Sir Arthur Stanley Eddington (1882 – 1944)
Arthur Eddington was a British astronomer, physicist and mathematician. He was born in Cumbria, UK before moving to Weston-super-Mare as a child. He was not from a wealthy family but did so well at school that he got a scholarship to go to Owen’s College, Manchester. He graduated with a physics degree in 1902. Arthur was then offered a position at Trinity College, Cambridge where he completed his master’s degree. He worked at the Royal Observatory in Greenwich, London, before returning to Cambridge five years later.
He was the first person to propose that stars were powered by the nuclear fusion of hydrogen into helium. The limit to how bright a star can be before it begins to collapse is named after him, the Eddington Luminosity.
Einstein’s Theory of Relativity
He is most famous, for his work on Einstein’s Theory of Relativity. Arthur carried out observations of a solar eclipse to confirm the theory. This work was considered so important that it prevented him beginning military service during the First World War. Arthur was happy about this as he was a pacifist, but he did offer to join an ambulance unit, or work as a harvest labourer on home soil.
Arthur viewed the eclipse from the island of Principe, off the west coast of Africa. He chose that location because there was a good chance of clear skies, and he could view the eclipse in full there. During the darkness of the eclipse, Arthur took photographs of stars close to the Sun. These stars are normally blocked by the light of the Sun during the day. Arthur observed that stars close to the Sun had their light shifted by the Sun’s gravitational field. This confirmed Einstein’s Theory of Relativity.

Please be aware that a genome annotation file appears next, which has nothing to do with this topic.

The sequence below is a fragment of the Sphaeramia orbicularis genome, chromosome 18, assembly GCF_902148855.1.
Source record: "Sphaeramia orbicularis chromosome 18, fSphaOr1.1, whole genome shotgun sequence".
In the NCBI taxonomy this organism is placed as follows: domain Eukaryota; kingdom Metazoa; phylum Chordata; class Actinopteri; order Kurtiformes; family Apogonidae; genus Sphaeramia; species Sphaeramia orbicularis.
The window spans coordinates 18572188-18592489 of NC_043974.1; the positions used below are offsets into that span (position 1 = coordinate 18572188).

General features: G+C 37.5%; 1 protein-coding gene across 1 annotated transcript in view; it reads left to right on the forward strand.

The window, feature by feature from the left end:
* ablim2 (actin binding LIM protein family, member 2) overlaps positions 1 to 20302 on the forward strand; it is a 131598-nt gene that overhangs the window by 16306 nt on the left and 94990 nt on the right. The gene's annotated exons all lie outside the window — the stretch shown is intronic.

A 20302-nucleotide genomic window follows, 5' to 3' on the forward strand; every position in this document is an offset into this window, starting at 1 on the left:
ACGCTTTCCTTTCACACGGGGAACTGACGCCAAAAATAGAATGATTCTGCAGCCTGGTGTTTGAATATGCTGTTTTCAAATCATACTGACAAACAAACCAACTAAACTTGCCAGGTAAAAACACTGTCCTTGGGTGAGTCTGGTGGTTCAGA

Eddington was also heavily involved with the development of the first generation of general relativistic cosmological models. He had been investigating the instability of the Einstein universe when he learned of both Lemaître’s 1927 paper postulating an expanding or contracting universe and Hubble’s work on the recession of the spiral nebulae. He felt the cosmological constant must have played the crucial role in the universe’s evolution from an Einsteinian steady state to its current expanding state, and most of his cosmological investigations focused on the constant’s significance and characteristics. In The Mathematical Theory of Relativity, Eddington interpreted the cosmological constant to mean that the universe is “self-gauging”.
Eddington number for cycling
Eddington is credited with devising a measure of a cyclist’s long-distance riding achievements. The Eddington number in the context of cycling is defined as the maximum number E such that the cyclist has cycled E miles on E days.
For example, an Eddington number of 70 miles would imply that the cyclist has cycled at least 70 miles in a day on at least 70 occasions. Achieving a high Eddington number is difficult since moving from, say, 70 to 75 will (probably) require more than five new long distance rides, since any rides shorter than 75 miles will no longer be included in the reckoning. Eddington’s own life-time E-number was 84.
He later wrote this short poem about the discovery:
Oh leave the Wise our measures to collate
One thing at least is certain, LIGHT has WEIGHT,
One thing is certain, and the rest debate—
Light-rays, when near the Sun, DO NOT GO STRAIGHT.